Friday, April 30, 2021

These Things I Know


Written by Jim Yoder, April 29, 2021

Nine years ago this morning, Tammee left us.

We have so many questions. We work so hard to try and know things.
Why didn’t we see something? Why didn’t we realize she was in danger?
Why didn’t she say something? Reach out?
What was she thinking? How was she hurting so badly inside?
What could we have done differently? Would it have mattered?
Here’s an idea:

Let’s don’t focus on what we can’t know.
Instead, what if we focus on what we DO know about her?
I’ll start:

I know Tammee loved with abandon, loved deeply, and cared deeply.
I know Tammee valued her family, her faith, her friends.
I know Tammee was adventurous, even to a fault. Whether flying airplanes, scuba diving, riding horses, driving motorcycles, she loved speed and exhilaration.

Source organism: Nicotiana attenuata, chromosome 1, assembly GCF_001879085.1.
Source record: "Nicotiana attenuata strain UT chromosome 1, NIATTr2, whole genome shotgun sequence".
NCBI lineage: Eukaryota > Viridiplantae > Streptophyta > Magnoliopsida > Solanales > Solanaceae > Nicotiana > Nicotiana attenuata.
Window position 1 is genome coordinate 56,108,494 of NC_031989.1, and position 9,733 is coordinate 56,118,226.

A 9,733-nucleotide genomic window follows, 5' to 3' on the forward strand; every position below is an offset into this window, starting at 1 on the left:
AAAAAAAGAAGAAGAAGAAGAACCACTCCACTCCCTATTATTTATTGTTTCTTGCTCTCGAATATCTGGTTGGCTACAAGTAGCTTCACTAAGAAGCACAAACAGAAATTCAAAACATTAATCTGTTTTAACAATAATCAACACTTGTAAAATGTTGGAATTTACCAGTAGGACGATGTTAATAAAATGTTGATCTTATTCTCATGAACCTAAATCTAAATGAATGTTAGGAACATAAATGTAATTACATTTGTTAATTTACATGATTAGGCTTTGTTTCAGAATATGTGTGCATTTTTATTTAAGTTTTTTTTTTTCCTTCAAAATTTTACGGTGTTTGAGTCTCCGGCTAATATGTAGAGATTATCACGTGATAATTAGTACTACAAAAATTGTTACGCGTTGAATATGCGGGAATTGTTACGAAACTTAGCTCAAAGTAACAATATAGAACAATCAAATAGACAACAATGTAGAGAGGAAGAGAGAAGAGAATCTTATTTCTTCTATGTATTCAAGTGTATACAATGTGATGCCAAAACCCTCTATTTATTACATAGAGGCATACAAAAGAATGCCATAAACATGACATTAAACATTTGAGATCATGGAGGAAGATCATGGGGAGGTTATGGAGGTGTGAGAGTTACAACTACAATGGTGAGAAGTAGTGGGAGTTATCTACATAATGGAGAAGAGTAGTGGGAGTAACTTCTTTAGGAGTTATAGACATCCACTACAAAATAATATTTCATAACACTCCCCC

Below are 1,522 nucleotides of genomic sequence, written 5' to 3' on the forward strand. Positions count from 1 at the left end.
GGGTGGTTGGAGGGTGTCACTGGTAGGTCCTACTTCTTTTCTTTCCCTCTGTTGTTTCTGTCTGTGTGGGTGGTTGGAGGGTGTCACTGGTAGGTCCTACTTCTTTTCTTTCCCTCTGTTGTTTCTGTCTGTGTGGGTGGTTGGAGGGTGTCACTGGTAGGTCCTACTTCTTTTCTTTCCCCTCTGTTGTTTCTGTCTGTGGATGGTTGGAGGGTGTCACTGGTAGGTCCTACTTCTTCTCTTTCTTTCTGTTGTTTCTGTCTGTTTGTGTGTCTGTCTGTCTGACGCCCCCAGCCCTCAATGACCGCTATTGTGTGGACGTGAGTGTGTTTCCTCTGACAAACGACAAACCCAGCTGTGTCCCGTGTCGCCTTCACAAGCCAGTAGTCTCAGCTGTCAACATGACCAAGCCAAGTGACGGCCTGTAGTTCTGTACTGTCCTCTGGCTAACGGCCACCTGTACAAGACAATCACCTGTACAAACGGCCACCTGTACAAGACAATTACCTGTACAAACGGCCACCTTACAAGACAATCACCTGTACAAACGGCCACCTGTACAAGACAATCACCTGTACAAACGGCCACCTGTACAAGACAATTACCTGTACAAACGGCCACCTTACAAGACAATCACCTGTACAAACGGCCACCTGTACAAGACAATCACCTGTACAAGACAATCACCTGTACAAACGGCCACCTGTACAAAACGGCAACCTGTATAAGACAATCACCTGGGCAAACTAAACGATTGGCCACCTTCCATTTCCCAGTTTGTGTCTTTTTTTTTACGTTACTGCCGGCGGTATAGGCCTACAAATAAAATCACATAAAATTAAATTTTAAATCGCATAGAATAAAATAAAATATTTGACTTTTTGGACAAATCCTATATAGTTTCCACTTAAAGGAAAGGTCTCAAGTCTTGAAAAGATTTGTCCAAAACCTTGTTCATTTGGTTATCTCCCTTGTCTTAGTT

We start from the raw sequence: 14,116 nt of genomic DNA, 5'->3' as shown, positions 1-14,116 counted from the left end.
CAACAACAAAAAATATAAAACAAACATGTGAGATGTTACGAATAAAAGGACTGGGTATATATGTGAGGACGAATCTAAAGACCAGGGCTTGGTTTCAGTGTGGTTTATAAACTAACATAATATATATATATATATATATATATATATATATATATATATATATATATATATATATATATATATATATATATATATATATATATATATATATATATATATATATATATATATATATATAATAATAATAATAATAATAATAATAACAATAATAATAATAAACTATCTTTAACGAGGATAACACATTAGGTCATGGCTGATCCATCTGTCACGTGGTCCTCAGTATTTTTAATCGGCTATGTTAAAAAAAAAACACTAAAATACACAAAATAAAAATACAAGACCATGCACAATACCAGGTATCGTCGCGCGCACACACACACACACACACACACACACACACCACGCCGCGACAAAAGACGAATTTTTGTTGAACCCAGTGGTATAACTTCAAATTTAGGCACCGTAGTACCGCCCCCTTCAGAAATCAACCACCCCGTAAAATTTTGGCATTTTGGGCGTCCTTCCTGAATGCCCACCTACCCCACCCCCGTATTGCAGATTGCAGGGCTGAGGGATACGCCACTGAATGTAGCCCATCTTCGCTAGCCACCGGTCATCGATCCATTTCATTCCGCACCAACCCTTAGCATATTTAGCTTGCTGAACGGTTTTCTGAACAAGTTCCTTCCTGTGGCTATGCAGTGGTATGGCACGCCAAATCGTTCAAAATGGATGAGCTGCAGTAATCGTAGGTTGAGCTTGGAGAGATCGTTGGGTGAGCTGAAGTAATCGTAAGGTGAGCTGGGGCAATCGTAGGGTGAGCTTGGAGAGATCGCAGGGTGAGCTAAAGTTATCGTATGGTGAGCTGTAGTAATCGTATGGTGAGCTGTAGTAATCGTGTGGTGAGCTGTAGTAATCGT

I know Tammee danced always like no one was watching, even though entire dance floors would stop and clear to watch her (which would always then embarrass her greatly).
I know Tammee was impulsive, always choosing immediate action over analysis and planning. I know this caused many wonderful things to happen, and sometimes not so wonderful.
I know Tammee was in great pain and fear 24x7.
When her psychosis and extreme paranoid delusions began 11 years prior to her death, her and everyone’s lives changed drastically, and survival became our driving focus. She suffered on a scale that devastates me to this day, and will forever affect me.
I know Tammee was somehow stronger than anyone I’ve ever known, and it still amazes me.
I know Tammee loved me.
I know Tammee is in heaven.
I know I loved her always, and will love her forever.
These things I know.

Fly free, Tammee Lee! 

Jim Yoder lives in Kansas. He sings in a gospel band, he's a Kansas City Royals fan, and he is a survivor of suicide loss. On April 29, 2012, Jim lost his wife Tammee. Yesterday, Jim shared the note above with his fellow loss survivors. 

The anniversaries of my own two primary suicide losses are in April. As we round the corner from this month into May, what Jim wrote was a beautiful reminder to me that we can move forward holding equal amounts of Grace as grief.